Shrinks are supposed to possess an uncanny insight into the human mind, but that doesn’t stop them from being trainwrecks themselves much of the time. Perhaps it’s the fact that they supposedly possess this great gift that enables their smugness, or maybe it’s just that Tom Cruise was right and the whole thing is a fallacy.
Either way, shrinks from TV and movies can grate on an audience’s nerves like few other depicted professions. It must be all that talking. Always with the talking.
While it’s easy to claim that Melfi’s presence, while not exciting, served as a sort of moral compass to a show that lacked one in most every other arena.
That’s all well and good, but that doesn’t make her character suck any less. She played something of a robotic character, serving as a stone cold judging machine while every other character existed as impassioned people striking out to serve their own interests.
Her flat, flirtatious relationship with Tony Soprano was an interesting device, but wasn’t much to watch. She was an alcoholic with an annoying voice, which makes her similar to most every other character on the show, but with much less violence and far fewer malapropisms.
Not to put too fine a point on it, but there’s dysentery in the ranks.
The sensational author of the life-changing book Baby Steps makes Frasier Crane look like a fun, vibrant individual. He named his kids Siggy and Anna in a nod to Sigmund Freud, and that’s not even the most obnoxious thing he does.
His dumb bucket hat, sandals and socks, and the vacation house at Lake Winnepisaukee are all strikes against him, but the real tipping point is when he tried to tie Bob to a tree and blow him up with dynamite. That’s just terrible behavior.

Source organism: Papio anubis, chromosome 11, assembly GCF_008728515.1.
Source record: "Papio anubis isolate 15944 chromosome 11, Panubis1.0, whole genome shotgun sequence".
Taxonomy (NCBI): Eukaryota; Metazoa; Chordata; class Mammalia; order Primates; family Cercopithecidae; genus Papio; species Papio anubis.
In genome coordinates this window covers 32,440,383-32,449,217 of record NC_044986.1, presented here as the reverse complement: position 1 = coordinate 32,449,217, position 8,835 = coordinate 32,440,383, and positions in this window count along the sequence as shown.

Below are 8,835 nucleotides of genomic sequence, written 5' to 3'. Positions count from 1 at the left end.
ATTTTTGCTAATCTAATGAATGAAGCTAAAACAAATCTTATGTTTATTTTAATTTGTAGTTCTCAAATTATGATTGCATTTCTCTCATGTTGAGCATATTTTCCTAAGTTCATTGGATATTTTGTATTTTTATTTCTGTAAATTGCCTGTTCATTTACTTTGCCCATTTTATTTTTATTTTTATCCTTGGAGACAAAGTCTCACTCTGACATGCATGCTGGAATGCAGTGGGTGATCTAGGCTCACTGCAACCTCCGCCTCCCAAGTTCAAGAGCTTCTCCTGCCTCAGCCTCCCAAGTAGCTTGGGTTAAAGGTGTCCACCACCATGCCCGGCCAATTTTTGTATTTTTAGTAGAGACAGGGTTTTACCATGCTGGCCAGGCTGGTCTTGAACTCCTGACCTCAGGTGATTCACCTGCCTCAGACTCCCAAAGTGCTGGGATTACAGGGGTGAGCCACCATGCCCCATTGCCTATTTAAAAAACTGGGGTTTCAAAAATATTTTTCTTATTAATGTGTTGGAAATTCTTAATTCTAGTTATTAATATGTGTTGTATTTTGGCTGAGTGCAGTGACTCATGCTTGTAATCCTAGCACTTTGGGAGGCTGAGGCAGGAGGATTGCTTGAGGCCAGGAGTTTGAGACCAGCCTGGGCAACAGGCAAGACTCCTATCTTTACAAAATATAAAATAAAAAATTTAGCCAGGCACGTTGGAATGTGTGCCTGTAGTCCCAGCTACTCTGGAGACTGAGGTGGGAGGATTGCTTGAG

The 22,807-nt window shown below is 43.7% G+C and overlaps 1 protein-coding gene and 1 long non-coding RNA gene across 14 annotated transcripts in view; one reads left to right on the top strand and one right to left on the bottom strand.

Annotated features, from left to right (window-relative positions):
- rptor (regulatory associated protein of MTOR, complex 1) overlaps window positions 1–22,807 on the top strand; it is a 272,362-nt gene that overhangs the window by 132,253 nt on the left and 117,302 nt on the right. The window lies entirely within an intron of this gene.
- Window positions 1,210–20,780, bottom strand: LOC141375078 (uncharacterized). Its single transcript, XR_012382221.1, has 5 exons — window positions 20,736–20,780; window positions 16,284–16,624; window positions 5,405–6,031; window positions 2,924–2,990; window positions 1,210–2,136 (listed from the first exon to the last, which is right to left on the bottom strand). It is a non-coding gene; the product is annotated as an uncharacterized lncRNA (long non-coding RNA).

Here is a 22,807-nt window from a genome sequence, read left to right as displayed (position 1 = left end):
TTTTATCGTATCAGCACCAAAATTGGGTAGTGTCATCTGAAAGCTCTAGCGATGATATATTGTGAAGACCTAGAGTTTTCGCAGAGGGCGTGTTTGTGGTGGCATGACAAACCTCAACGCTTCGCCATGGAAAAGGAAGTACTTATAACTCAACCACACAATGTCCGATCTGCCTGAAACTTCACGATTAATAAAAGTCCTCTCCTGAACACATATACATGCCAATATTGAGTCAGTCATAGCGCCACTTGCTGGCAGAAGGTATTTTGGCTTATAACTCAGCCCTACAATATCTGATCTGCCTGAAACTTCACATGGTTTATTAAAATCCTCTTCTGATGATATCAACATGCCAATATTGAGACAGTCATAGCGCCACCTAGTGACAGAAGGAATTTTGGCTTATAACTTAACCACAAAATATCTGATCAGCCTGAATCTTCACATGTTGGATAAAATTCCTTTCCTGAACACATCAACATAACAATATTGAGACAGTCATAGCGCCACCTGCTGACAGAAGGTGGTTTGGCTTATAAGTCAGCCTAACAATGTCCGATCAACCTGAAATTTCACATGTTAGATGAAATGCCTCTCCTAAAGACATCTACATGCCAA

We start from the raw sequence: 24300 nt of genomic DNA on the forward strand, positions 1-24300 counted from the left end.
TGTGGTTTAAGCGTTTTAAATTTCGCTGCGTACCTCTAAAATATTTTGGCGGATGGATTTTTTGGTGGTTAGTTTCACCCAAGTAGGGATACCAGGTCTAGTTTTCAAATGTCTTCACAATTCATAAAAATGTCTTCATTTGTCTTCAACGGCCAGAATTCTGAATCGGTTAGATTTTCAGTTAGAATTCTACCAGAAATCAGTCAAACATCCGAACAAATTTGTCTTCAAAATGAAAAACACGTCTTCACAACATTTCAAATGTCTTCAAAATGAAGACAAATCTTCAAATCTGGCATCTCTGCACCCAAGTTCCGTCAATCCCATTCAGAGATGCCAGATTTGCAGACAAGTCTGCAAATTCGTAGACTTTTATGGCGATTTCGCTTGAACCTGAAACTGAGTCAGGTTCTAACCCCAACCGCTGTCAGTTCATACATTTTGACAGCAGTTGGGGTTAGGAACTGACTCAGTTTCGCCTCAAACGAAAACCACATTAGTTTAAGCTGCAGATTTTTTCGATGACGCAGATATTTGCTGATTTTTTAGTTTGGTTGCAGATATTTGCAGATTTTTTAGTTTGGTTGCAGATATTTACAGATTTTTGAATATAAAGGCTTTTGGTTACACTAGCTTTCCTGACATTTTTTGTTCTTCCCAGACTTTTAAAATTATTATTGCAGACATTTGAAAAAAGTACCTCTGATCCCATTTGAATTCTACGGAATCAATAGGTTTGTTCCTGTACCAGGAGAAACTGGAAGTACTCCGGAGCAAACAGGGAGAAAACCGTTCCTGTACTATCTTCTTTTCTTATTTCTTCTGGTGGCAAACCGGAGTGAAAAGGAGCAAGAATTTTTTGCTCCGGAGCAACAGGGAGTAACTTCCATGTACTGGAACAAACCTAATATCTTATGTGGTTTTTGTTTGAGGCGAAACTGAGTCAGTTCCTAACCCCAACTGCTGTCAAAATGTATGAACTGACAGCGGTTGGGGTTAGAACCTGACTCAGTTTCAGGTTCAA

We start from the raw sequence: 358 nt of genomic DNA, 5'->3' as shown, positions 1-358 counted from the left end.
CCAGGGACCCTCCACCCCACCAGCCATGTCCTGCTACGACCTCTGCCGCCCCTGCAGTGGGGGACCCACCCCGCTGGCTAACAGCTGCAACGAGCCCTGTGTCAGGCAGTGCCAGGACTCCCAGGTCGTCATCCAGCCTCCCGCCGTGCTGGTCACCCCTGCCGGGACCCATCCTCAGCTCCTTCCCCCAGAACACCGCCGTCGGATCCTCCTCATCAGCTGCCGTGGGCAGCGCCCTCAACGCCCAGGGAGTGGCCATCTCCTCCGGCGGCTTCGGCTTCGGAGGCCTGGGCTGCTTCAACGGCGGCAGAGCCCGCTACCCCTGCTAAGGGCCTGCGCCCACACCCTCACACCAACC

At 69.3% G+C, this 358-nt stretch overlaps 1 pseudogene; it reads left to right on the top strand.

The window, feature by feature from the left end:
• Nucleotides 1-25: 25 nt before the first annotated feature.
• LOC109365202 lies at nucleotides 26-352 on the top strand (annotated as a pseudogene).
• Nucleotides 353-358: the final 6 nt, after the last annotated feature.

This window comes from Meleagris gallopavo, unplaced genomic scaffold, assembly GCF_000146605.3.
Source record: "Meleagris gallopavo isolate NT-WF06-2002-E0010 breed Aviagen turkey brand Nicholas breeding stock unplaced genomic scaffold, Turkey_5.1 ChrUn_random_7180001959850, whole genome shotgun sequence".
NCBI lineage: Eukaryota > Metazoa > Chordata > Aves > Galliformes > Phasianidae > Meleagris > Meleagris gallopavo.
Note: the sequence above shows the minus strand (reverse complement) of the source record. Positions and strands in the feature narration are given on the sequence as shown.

He’s a sourpuss surrounded by a lovable family, and he doesn’t manage to appreciate the walking wonder that is Bob. It’s hard to tell where the smugness of Richard Dreyfuss stops and the smugness of the character starts, but I guess that’s just the result of good casting.
Frasier is perhaps the least masculine man this side of professional ice skating. I’m guessing that because his brother is the same way, it’s genetic, but we’re not here to look at reasons why these shrinks suck so much, but just whether or not they do.
And he does. His world revolves around Alaskan salmon, free trade espresso, and wine vintages, so it’s not like he’s a grounded guy. He’s not malicious by any stretch, but he’s so prissy it’s almost hard to think he’s of this world.
All his enjoyment seems to exist in a smug, smug place that revolves around smirks far more than laughter. And he hangs out with women named “Roz” and “Daphne,” which leads me to believe that he might be a character in Scooby-Doo.
Finally, he sings his own theme song, and it’s terrible. TERRIBLE.
Tobias Funke is so terrible that he goes all the way around to being awesome again. He was one of the most respected shrinks in the Boston area until he decided to move to California to try his hand at acting. Unfortunately, he moved to Newport Beach, which is not all that close to Hollywood.
Also, Dr. Funke is perhaps the biggest moron ever to grace a television screen. He cannot please his wife, on account of the fact that he’s a raging homosexual, he can’t accept a hair transplant, and most of his acting credits are along the lines of “Frightened Inmate #2,” a role for which he constantly recited the line, “I ain’t going to squeal, man.”
Basically, all the reasons that Tobias Funke is terrible have almost nothing to do with the fact that he’s a psychiatrist. In fact, he seemed to be a pretty esteemed one. But he wasn’t nearly as hilarious as when he was a struggling (read: failing) actor.
We get it, Sean. You’re damaged. You’re soft-spoken until you are pushed too far. You can bench press more than Matt Damon can. And, like Matt Damon, you are a little overqualified for your station in life.
He’s a great shrink, it would seem, but he’s a little Robin Williams-y, which is to be expected when you’re a character played by Robin Williams. Granted, he doesn’t break into any stupid voices like “gay man,” or “black man,” but he’s so soft-spoken that it makes you think he’s going to kidnap you in his basement.
I never thought I would say this, but maybe Robin Williams could have played him with more gusto.
Wow. That sounds weird.